Under certain circumstances, a New York resident may pursue a divorce against a spouse who is incarcerated at the time of the filing of the divorce proceedings. The remainder of this post will provide an overview of the requirements for filing for divorce based on this fault ground, but readers are asked to speak with their personal family law attorneys about the facts and circumstances of their particular legal cases.
First, a party may not use incarceration or imprisonment as grounds for divorce if the party married their incarcerated spouse while that person was in prison. The incarceration must have occurred after the marriage of the parties in order for it to be a valid reason for the divorce.
Second, the incarcerated party must have been in prison for at least three years before the filing party initiates the divorce action. Periods of incarceration that do not last three years do not qualify a spouse to file for divorce, nor do separate periods of incarceration that add up to three years. The three or more years of incarceration must be consecutive in order to qualify.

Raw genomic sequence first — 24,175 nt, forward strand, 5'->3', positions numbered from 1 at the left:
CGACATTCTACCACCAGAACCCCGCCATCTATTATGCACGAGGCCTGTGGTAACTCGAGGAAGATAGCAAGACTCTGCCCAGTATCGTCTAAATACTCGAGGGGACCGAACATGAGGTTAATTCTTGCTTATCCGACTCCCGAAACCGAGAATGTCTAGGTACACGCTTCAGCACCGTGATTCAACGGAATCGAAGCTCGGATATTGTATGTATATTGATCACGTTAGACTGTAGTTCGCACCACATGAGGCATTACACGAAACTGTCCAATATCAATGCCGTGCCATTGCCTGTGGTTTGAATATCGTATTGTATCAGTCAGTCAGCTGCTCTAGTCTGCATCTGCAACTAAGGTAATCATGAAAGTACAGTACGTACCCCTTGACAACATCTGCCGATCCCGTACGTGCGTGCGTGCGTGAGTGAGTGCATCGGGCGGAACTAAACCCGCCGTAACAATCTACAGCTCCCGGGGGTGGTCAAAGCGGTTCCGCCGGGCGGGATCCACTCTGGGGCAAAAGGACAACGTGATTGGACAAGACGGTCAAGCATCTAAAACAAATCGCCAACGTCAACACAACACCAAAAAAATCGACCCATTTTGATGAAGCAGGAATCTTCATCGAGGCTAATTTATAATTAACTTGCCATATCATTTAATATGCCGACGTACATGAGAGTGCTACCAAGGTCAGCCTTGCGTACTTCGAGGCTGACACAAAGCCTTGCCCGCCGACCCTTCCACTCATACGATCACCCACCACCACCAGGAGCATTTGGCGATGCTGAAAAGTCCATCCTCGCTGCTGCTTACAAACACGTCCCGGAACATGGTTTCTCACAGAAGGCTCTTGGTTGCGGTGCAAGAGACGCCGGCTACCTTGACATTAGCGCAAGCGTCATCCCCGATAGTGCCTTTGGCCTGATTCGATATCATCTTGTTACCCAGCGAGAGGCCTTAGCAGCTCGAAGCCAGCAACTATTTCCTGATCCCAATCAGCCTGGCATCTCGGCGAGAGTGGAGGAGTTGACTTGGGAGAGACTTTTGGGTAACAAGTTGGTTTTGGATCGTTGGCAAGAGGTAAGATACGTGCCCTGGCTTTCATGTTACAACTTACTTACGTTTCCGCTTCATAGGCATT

Finally, a spouse may file for divorce based on incarceration at any point after the three year minimum is reached and may file for divorce based on this rationale for up to five years after the incarcerated spouse is released. Once a party is released from prison and five years have passed, then their spouse may not use incarceration as grounds for divorce.
New York recognizes a variety of rationales on which parties may base their fault-based divorces. Attorneys who work in the family law field are excellent resources for those readers who wish to better understand the ramifications of choosing a fault ground for divorce over other possible avenues to end their marriages.